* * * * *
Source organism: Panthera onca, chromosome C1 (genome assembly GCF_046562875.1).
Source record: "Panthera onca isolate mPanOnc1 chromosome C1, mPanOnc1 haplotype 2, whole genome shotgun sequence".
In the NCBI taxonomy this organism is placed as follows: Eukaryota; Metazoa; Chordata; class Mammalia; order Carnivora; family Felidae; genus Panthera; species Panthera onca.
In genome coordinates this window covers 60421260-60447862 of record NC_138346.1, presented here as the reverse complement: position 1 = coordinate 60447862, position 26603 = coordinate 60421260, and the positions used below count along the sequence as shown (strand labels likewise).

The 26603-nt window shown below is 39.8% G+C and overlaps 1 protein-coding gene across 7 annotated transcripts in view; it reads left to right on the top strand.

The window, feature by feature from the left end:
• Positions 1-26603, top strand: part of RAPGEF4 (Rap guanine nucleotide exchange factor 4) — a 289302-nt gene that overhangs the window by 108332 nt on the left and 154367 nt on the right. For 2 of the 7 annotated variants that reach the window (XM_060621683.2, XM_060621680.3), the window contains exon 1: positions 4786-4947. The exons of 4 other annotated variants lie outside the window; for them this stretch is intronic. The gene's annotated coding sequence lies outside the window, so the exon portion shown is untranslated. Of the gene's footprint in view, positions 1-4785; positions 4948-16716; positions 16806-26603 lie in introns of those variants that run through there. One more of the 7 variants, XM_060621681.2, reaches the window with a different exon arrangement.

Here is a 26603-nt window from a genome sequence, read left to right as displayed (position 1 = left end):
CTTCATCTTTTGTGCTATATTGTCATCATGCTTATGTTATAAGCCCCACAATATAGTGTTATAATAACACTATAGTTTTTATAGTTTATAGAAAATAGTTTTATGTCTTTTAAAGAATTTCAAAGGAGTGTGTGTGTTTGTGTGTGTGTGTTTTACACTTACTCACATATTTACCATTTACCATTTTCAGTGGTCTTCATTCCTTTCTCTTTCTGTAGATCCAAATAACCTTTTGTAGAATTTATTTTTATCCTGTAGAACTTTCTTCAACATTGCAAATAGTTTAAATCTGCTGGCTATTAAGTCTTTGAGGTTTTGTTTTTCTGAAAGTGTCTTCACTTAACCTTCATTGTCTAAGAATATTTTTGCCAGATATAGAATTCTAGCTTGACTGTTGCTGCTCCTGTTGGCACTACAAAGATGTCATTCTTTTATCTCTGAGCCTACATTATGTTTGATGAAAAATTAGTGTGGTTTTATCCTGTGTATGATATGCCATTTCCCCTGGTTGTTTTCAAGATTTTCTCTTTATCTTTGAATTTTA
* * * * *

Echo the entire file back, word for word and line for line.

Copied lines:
Source organism: Panthera onca, chromosome C1 (genome assembly GCF_046562875.1).
Source record: "Panthera onca isolate mPanOnc1 chromosome C1, mPanOnc1 haplotype 2, whole genome shotgun sequence".
In the NCBI taxonomy this organism is placed as follows: Eukaryota; Metazoa; Chordata; class Mammalia; order Carnivora; family Felidae; genus Panthera; species Panthera onca.
In genome coordinates this window covers 60421260-60447862 of record NC_138346.1, presented here as the reverse complement: position 1 = coordinate 60447862, position 26603 = coordinate 60421260, and the positions used below count along the sequence as shown (strand labels likewise).

The 26603-nt window shown below is 39.8% G+C and overlaps 1 protein-coding gene across 7 annotated transcripts in view; it reads left to right on the top strand.

The window, feature by feature from the left end:
• Positions 1-26603, top strand: part of RAPGEF4 (Rap guanine nucleotide exchange factor 4) — a 289302-nt gene that overhangs the window by 108332 nt on the left and 154367 nt on the right. For 2 of the 7 annotated variants that reach the window (XM_060621683.2, XM_060621680.3), the window contains exon 1: positions 4786-4947. The exons of 4 other annotated variants lie outside the window; for them this stretch is intronic. The gene's annotated coding sequence lies outside the window, so the exon portion shown is untranslated. Of the gene's footprint in view, positions 1-4785; positions 4948-16716; positions 16806-26603 lie in introns of those variants that run through there. One more of the 7 variants, XM_060621681.2, reaches the window with a different exon arrangement.

Here is a 26603-nt window from a genome sequence, read left to right as displayed (position 1 = left end):
CTTCATCTTTTGTGCTATATTGTCATCATGCTTATGTTATAAGCCCCACAATATAGTGTTATAATAACACTATAGTTTTTATAGTTTATAGAAAATAGTTTTATGTCTTTTAAAGAATTTCAAAGGAGTGTGTGTGTTTGTGTGTGTGTGTTTTACACTTACTCACATATTTACCATTTACCATTTTCAGTGGTCTTCATTCCTTTCTCTTTCTGTAGATCCAAATAACCTTTTGTAGAATTTATTTTTATCCTGTAGAACTTTCTTCAACATTGCAAATAGTTTAAATCTGCTGGCTATTAAGTCTTTGAGGTTTTGTTTTTCTGAAAGTGTCTTCACTTAACCTTCATTGTCTAAGAATATTTTTGCCAGATATAGAATTCTAGCTTGACTGTTGCTGCTCCTGTTGGCACTACAAAGATGTCATTCTTTTATCTCTGAGCCTACATTATGTTTGATGAAAAATTAGTGTGGTTTTATCCTGTGTATGATATGCCATTTCCCCTGGTTGTTTTCAAGATTTTCTCTTTATCTTTGAATTTTA